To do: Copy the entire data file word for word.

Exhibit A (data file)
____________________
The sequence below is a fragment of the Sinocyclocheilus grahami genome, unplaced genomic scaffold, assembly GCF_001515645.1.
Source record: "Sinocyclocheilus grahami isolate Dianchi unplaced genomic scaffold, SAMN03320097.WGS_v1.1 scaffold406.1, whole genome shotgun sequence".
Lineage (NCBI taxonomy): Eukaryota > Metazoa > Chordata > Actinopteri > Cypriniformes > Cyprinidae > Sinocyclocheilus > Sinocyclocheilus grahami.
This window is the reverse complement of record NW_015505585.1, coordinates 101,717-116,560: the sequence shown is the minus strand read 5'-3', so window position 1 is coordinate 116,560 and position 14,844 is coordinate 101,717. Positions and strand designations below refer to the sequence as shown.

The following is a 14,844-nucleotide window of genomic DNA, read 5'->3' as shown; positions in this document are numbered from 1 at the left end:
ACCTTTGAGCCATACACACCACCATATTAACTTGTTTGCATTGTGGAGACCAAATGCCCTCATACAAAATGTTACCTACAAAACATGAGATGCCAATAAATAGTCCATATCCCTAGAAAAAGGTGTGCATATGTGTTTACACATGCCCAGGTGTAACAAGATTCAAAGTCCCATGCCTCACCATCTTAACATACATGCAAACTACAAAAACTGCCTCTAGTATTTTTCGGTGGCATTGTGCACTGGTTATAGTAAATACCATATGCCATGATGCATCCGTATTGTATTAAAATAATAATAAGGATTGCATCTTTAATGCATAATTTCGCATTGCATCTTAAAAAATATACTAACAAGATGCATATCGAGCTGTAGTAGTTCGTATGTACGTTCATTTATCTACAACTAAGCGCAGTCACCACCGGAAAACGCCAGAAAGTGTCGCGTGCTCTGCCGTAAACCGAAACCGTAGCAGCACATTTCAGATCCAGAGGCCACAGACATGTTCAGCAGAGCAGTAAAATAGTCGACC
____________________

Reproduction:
The sequence below is a fragment of the Sinocyclocheilus grahami genome, unplaced genomic scaffold, assembly GCF_001515645.1.
Source record: "Sinocyclocheilus grahami isolate Dianchi unplaced genomic scaffold, SAMN03320097.WGS_v1.1 scaffold406.1, whole genome shotgun sequence".
Lineage (NCBI taxonomy): Eukaryota > Metazoa > Chordata > Actinopteri > Cypriniformes > Cyprinidae > Sinocyclocheilus > Sinocyclocheilus grahami.
This window is the reverse complement of record NW_015505585.1, coordinates 101,717-116,560: the sequence shown is the minus strand read 5'-3', so window position 1 is coordinate 116,560 and position 14,844 is coordinate 101,717. Positions and strand designations below refer to the sequence as shown.

The following is a 14,844-nucleotide window of genomic DNA, read 5'->3' as shown; positions in this document are numbered from 1 at the left end:
ACCTTTGAGCCATACACACCACCATATTAACTTGTTTGCATTGTGGAGACCAAATGCCCTCATACAAAATGTTACCTACAAAACATGAGATGCCAATAAATAGTCCATATCCCTAGAAAAAGGTGTGCATATGTGTTTACACATGCCCAGGTGTAACAAGATTCAAAGTCCCATGCCTCACCATCTTAACATACATGCAAACTACAAAAACTGCCTCTAGTATTTTTCGGTGGCATTGTGCACTGGTTATAGTAAATACCATATGCCATGATGCATCCGTATTGTATTAAAATAATAATAAGGATTGCATCTTTAATGCATAATTTCGCATTGCATCTTAAAAAATATACTAACAAGATGCATATCGAGCTGTAGTAGTTCGTATGTACGTTCATTTATCTACAACTAAGCGCAGTCACCACCGGAAAACGCCAGAAAGTGTCGCGTGCTCTGCCGTAAACCGAAACCGTAGCAGCACATTTCAGATCCAGAGGCCACAGACATGTTCAGCAGAGCAGTAAAATAGTCGACC